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Local dance non-profit, Samba Fogo, returns to the stage with spring concert

A picture of Samba Fogo's spring concert, Still. Dancers in white dresses fill the stage surrounding a living oak tree.
Pete Hansen
Samba Fogo
Dancers at Samba Fogo's spring concert

The rhythmic, booming drumline of Samba Fogo’s spring concert, called Still, cannot be contained. Not even by the walls of the Rose Wagner Theater. Dancers and drummers filled the foyer after the show to keep the party going, dancing and playing among the audience members.

Adorned head-to-toe in sequins and feathers, founder and artistic director of Samba Fogo, Lorin Hansen was among these dancers.

“When I learned that samba existed in the world I just decided I couldn’t live without it and I had to build it here in Utah because it didn’t exist," Hansen said.

Still began with a declaration of four sacred elements; air, fire, water, and earth. The first piece, Return, honors the tradition of Samba and its origins.

“Underneath the Samba tradition is a tradition that has taught me about connecting our bodies with earth elements and the Orisha tradition. It's a spiritual tradition, a religious tradition that is practiced all over the world," Hansen said.

This declaration, paired with the live oak tree that featured center stage, tied the concert to nature.

“That tradition in my life has been a way of keeping nature close to me, keeping this idea of how to embody and connect with nature and natural forces through dance when I’m feeling disconnected," Hansen said.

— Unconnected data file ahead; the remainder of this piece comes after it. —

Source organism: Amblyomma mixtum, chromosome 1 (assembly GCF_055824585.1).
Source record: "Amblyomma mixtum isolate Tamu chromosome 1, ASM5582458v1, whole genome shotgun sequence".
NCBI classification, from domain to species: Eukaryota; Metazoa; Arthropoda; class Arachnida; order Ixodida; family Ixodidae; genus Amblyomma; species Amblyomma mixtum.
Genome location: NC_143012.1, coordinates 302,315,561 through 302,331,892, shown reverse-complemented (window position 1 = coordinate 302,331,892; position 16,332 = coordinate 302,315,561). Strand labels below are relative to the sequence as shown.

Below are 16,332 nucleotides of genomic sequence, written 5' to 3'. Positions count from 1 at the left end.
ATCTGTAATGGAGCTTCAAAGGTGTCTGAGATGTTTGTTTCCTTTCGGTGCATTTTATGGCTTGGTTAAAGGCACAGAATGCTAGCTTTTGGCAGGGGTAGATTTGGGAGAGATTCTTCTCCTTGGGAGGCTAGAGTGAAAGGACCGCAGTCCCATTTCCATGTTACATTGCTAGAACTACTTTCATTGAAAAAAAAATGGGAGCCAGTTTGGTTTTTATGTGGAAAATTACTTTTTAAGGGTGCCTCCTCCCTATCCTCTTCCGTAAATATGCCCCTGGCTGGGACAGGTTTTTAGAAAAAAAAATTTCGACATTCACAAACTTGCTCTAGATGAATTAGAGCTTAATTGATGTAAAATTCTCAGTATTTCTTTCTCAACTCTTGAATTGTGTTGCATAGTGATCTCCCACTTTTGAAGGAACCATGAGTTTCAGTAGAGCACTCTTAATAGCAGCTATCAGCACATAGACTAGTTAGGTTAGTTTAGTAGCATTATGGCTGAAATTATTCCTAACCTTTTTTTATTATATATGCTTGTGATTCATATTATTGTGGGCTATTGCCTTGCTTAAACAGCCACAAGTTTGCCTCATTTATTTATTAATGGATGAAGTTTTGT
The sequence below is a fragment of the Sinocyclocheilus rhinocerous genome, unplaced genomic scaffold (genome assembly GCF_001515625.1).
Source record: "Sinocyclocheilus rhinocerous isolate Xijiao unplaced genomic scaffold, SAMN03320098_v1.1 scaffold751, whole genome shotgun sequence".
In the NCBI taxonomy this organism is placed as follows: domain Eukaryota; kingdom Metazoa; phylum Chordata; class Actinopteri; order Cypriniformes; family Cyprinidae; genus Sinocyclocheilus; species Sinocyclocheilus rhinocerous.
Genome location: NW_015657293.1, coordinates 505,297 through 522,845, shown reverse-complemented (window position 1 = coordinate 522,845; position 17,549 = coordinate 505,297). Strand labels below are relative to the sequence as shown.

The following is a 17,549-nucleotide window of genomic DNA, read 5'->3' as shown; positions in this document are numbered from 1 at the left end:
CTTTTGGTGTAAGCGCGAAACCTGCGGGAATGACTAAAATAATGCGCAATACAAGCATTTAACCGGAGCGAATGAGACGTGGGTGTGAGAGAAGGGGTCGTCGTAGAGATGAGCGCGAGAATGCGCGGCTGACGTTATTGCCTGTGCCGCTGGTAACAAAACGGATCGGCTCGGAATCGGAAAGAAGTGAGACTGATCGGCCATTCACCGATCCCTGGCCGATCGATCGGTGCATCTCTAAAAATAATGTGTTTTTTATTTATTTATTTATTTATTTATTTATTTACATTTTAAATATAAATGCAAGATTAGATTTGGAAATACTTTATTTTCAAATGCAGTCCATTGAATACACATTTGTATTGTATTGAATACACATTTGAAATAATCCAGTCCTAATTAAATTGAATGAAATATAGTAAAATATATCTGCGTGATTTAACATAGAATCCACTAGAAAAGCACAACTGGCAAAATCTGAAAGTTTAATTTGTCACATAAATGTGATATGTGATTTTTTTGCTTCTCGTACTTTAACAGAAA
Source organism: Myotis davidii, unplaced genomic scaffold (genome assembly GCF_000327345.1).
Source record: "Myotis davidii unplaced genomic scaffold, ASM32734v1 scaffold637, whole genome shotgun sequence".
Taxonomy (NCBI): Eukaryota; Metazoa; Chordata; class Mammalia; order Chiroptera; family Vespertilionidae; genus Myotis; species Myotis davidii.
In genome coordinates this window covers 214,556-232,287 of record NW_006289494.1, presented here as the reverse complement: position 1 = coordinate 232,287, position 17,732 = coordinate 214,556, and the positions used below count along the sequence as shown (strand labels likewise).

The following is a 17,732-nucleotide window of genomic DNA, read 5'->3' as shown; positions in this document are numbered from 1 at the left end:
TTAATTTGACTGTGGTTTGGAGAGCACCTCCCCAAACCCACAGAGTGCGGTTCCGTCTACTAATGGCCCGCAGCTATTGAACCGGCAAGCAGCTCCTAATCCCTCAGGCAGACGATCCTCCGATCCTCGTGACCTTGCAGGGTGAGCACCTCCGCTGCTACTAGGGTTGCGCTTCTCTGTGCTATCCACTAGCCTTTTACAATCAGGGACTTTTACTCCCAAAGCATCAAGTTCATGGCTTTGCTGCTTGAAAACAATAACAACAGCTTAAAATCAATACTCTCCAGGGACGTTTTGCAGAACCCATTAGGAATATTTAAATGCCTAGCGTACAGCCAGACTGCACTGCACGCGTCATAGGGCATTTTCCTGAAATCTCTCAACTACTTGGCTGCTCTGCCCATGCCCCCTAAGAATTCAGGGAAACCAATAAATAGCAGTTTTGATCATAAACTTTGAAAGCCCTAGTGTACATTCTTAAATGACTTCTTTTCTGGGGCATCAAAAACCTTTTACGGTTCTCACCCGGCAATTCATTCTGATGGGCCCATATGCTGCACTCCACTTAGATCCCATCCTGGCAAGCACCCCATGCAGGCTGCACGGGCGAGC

Samba Fogo has been fighting against that disconnected feeling since its inception. With the added challenges that came with the COVID-19 pandemic, connection with others has been increasingly important.

“We really combat isolation both in our school outreach and in our community group. I get a lot of feedback about how isolated people feel, especially lately, and how they need each other," Hansen said.

Teaching dance has become a pillar of Samba Fogo’s connection with the community. They teach drumming classes and hold assemblies at elementary schools to share their love for the art of samba.

“Everybody thinks they’re supposed to be perfect and to try something new that you might not be immediately good at is really scary for kids. “We let them be really loud. It's a wild, loud, crazy environment and we encourage that. That's what Carnival is all about. That's the other thing that rhythm can teach us. Within a few minutes, you can go from, ‘This is impossible,’ to ‘Oh hey, I got it,’ and that's an important skill to learn in life because everything seems impossible until we learn how to do it," Hansen said.

Whether performing on a stage or surrounded by nature which inspires them, the drummers and dancers of Samba Fogo radiate positive energy.

“We really try to perform from the inside out," Hansen said, "Just have as much fun out there as you can and the audience will have that much fun with you."

As life settles into a new normal, Samba Fogo is looking forward to a summer filled with camps and unique dance planting projects across the state, including one on April 22, when they will plant the very oak tree they featured in the Still concert.

Anna grew up begging her mom to play music instead of public radio over the car stereo on the way to school. Now, she loves radio and the power of storytelling through sound. While she is happy to report on anything from dance concerts to laughter practice, her main focus at UPR is political reporting. She is studying Journalism and Political Science at Utah State University and wants to work in political communication after she graduates. In her free time, she spends time with her rescue dog Quigley and enjoys rock climbing.